NOTES AND COMMENTS
: RACING FIXTURES. Mnrcli 7, S.—Napier Park R.CMarch 7, B.—Cromwell J.C. March B.—Franklin R.C. Murch 15, 17.—Wellington R.C. March 15, 17.—Ohinemurl J.C. Jlarch 17.—Opunakd K.C. Jlarch 20 Waimate R.C. March 22 —Bay of Plenty J.C. March 22, 24.—Oamaru J.C. March 26.—Opotlkl J.C. March 26, 27.—Manawatti R.C. April 3, s.—Whangarel R.C. April 3, s.—South Canterbury -J.C. April 4, s.—Masterton R.C. April 11, 12.—Hawkes Bay J.C. April 11, 12.—Otautau R.C. April 12.—Hororata R.C. April 12, 14.—Westport J.C. April 12, 14.—Walkato R.C. April 19.—Tuapeka County J.C. April 19, 21.—Wairarapa K.C. April 19. 21.—Feilding J.C. April 19, 21.—Auckland R.C. April 19, 21, 22.—Rlverton B.C. April 21.—Beaumont R.C. ' April 21.—Waipukurau J.C. April 21 Kumara R.C. April 21, 22.—Canterbury J.C. April 23, 24.—Westland R.C. , April 26, 28.—Greymouth J.C. April 36, 30.—Avondale J.C. April 30.—Xeefton J.C. ' , XBOTTING PIXTTJBES. March B.—Timaru T.C -■'■■■.'■' March 11—Manawatu T.C. March 15—New Brighton T.C. March 15. 17.—HawUes Bay T.C. March. .17 18.—Nelson T.G - March 22.—Wellington T.C. March 24.—South Oiago T.C. March 29.—Thames T.G March 29.—Cheviot T.C. April s.—Marlborough T.G April B.—Walkato T.G April 10, 12.-Wanganul T.C. - April 19. 23.—NZ Metropolitan T.C. April 19, 21.—Hawera T.G April 26.-—TaranaM T.C. April 26.—A3hbmton T.G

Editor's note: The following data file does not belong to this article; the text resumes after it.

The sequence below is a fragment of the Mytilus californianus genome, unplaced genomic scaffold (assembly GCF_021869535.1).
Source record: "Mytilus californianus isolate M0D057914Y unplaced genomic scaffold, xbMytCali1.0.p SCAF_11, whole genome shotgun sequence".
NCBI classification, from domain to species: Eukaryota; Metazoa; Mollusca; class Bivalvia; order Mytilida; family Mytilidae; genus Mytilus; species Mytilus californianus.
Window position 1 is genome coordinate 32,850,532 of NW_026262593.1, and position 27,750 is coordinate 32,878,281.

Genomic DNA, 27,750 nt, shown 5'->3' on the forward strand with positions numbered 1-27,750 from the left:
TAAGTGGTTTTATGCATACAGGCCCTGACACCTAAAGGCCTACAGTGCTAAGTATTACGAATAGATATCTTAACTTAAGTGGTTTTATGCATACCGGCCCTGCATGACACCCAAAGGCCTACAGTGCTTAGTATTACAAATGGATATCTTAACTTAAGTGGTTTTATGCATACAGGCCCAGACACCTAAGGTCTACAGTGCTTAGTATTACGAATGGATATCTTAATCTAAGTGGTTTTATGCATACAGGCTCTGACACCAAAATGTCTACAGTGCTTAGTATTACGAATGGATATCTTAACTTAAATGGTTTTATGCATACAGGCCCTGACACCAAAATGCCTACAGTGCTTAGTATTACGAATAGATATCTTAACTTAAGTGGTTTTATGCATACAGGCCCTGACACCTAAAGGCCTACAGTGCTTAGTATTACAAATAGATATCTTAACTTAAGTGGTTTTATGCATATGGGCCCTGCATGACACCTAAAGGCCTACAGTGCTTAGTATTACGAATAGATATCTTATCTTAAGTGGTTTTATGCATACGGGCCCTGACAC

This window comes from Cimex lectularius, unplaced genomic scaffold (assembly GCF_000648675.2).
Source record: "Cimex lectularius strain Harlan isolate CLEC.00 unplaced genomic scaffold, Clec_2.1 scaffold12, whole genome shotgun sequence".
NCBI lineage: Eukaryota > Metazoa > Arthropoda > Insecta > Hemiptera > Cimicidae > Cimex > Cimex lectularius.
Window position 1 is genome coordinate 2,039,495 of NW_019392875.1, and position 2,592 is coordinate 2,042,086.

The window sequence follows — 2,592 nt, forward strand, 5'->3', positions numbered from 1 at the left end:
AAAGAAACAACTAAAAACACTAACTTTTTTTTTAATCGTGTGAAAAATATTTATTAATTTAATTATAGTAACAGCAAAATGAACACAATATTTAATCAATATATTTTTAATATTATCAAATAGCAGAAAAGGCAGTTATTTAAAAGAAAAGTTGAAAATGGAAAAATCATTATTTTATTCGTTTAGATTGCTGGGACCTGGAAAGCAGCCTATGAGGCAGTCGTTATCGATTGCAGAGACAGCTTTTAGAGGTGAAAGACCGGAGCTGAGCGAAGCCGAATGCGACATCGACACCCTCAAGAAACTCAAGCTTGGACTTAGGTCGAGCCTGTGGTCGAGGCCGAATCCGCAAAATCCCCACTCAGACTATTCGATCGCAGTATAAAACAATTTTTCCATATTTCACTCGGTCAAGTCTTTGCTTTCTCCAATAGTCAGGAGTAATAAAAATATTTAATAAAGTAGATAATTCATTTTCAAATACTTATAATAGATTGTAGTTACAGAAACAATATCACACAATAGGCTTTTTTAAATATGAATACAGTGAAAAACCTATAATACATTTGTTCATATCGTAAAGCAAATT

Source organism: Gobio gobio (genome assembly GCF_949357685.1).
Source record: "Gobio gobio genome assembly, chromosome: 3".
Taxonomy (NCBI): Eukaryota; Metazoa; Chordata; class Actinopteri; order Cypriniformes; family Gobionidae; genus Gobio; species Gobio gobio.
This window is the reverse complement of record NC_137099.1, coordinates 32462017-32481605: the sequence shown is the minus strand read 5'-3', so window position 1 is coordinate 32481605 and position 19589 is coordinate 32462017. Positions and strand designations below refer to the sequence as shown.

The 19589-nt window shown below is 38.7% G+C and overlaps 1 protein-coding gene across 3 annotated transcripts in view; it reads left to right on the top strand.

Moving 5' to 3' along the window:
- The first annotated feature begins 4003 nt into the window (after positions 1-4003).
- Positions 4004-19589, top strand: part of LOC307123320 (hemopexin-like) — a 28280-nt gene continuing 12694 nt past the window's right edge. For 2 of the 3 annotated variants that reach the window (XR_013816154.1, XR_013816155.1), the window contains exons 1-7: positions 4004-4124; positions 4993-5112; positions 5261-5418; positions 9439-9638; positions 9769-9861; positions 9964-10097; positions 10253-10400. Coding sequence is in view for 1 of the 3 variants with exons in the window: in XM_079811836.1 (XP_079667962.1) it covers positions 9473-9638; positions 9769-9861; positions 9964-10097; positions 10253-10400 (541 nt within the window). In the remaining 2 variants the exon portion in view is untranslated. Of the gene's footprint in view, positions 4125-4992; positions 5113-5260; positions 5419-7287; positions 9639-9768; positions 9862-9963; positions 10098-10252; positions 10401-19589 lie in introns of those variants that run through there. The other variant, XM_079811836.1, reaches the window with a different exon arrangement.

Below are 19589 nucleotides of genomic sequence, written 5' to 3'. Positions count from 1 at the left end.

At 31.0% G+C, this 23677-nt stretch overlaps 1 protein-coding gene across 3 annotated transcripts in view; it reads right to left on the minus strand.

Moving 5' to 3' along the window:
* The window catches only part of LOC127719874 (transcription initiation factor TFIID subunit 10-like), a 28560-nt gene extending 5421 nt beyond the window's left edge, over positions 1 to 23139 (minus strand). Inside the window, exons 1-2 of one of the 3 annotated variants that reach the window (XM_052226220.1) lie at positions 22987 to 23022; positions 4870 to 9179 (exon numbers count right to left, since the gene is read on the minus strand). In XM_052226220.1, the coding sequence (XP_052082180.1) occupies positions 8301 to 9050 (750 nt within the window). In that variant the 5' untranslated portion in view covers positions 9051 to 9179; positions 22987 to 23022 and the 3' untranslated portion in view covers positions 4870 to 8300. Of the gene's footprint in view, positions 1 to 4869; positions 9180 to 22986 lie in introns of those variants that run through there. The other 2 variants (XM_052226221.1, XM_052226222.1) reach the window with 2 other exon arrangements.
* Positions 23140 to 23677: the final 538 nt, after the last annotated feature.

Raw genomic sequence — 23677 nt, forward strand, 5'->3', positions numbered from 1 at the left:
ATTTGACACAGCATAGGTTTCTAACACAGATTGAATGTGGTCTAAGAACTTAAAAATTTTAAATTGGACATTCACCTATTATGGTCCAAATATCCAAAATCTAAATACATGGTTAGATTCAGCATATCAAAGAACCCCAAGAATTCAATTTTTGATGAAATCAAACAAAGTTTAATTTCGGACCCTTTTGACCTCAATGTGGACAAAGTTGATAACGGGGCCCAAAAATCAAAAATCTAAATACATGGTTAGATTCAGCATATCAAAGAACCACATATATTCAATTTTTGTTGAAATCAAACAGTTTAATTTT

Reminders. The Autumn Meeting o£ the Maiiawatu Kacing Club is one of the popular fixtures o£ the year. With three classic races on the two days, it is particularly superior in class.' First forfeits for two of these ; events, the Sires' Produce Stakes and. 'Manawatu Stakes, are due on Friday, at 9 p m., when general nominations are also, due. In addition to the handicap events the entry is also due for the Awapum Gold Cup. run on; the opening day: this is a mile and „ quarter weight-for-age event, carrying a stake of £600, including a gold cup of the value of £100. Juveniles at Trentham. 'From the weights allotted by Mr. H. Coyle for the Plunket Nursery Handicap, to be decided at Trentham on the opening day of the coming meeting, it is evident he has formed a good opinion of Tripping and Autopay. Both of these youngsters have come into prominence only recently with two.successes. Applcdore even more has. caught the handicapper's, eye, for he has yet to win, yet is within a few pounds of winners of two races, and has to give weight to winners in Green Linnet, Henry of Navarre, and Jenny Diver. There is not much doubt that Appledore is an improving gelding of whom the.best has yet to be seen, and the handicapper's tip may prove a good one to bear in mind. Penalties at Trentham. ""As a number of horses with engagements at Trentham will be racing this week it is as well to note that only win : ners engaged in hack races earn a penalty. The conditions read: In races under hack conditions the winner of any race after the declaration of weights shall. carry a 51b penalty,. of two or more races a 101b penalty. In the case of a winner of any race at this mectin_ starting again on the same:day, it shall carry a 71b penalty. No penalty to-be incurred in opeu events for, wins in races subject to hack conditions. How Amounis Won the Futurity. Aniounis' cemented his title to enduringfame by capturing the Ciiuliield Futurity,Stakes.■" Since its establishment in 1898. the race had never previously been won so amazingly, says a Sydney ! exchange.: Amounis .was second last of a strung-out field after going two furlongs. He made. Tip no .leeway in the succeeding furlong, and spectators dismissed him. from their; calculations, shifting their gaze to the" struggle between Figure,' Greenline, and the lightly-weighted First Arrow. In thrilling style Figure had dashed to the. front,, and Greenline did not gain her. measure until the judge's box loomed near.; J. Pike was as near being thunderstruck as-i$ possible to a jockey of his tempera-:: raent when he found old Amounis sweep; ing: past on the outside. Greenline, though flat out, appeared anchored by comparison, and Amounis scored magnificently by a length, Greenline being a neck in ad-, vauce of Figure. Onlookers burst into, frantic cheering before the numbers went np, realising that they had witnessed _ an, epic achievement. Few had caught sight* of-Amounis. until he was half-way' down the straight.. .It is safe to say that the' Magpie.gelding covered the.last two furlongs at an unprecedented speed. Harold»lones got the winning mount through Pike being claimed for Greenlihe; obeying Frank M'Grath's instructions, he sat motionless on Amounis until the home' stretch was reached. Cessation of rain in the early hours of Saturday morning enabled the track to dry up. wonderfully. Had the weather remained wet, or: even if the race had been run at Flemington, whicli recovers slowly frqm a soaking, Amounis might'as well have been left in his stabler ■ A.New Zealand Buyer.'..'. ■ G. Paul, who sold Aussie and Papat'u in, Sydney last spring, went across to the sale of W. Tiridall's horses last.week, and purchased three lots. The horses were sold because of the disqualification of Tindall for twelve months. Paul's purl chases were Trishna, King's Knave, and Shangar. Trishna, who is a four-year-old chestnut gelding by Seremond from the Clanranald mare Mallaig, cost 400 guineas. King's Knave, a two-year-old black gelding by. Comedy King from Eumilia, cosjt 60 guineas," and Shangar, a brown gelding by Moabite from, the Tressady mare Lala->----gnli, cost 450 guineas. . In all twenty-three horses were sold for a total of 7055 guineas." Franklin, a two-ycar-old gelding by Packwood from Serinette, made top price at 650 guineas. . Values Compared. :, The sale'of'W. Tindall's horses in Sydney last week gave an-opportunity of the comparison, of the value placed on his two-year-olds with their cost at the yearling hliies.. ■ Franklin, who was a winner, cost 300 guineas, and .650 guineas was secured for him. Sagacity appreciated from 175 guineas to 475 guineas, although.yet untried, aud Social News from 500 guineas to 600 guineas. On the other hand, Shamgar, who cost COO guineas, went for 450 guineas. Altogether, however, the owner-' trainer must consider himself fortunate with the sale, especially as he had a bad beginning. Particulars of 11 youngsters are available.. ' For Pytheus, who cost 35 guineas, he received a like amount. The Cathamine filly, who cost 100 - guineas, went for 30 guineas less, but a greater drop in value was apparent "in the case of Woodwake, for whom 200 guineas was paid and GO guineas was rpceived. For Sir Daniel 100 guineas was refused. He cost 300 guineas at the Easter sales, but 60 guineas was accepted for King's Knave, although he cost 200 guineas as a yearling. Bass Viol, was secured by the owner for 200 guineas, and ■was sold for 375 guineas, but Caique, who cost 300 guineas,, went for 50 guineas less than cost. For Sericus, who cost 200 guineas, 325 guineas was re- • fused, but Barcone, who cost 550 guineas, could have been secured for about 200 guineas less, although the best offer was 100 guineas. Buyers of yearlings are under heavy expense from the time they malfe their purchases. Breaking-in fees, PTftdocking, and freight charges add consii erably t»: the cap'ial outlaf, but is souring 324t5 guineas for two-year-olds who cost in the aggregate 2710 guineas TindaJJ did reasonably well. Vallar Gone to Sydney. ' Vallar, who has been something of a' ■ disappointment this season at northern' mcetings.a'rrived in Sydney last week and was taken to the stables of F. Williams. Vallar is only a five-year-old and should have, every, chance to strike his real form in;' Australia." The Totalisatpr in Victoria. Apparently the totalisaior in Victoria is not going to be so pronounced a success or certain of popularity, if it is introduced. The "Australasian," which it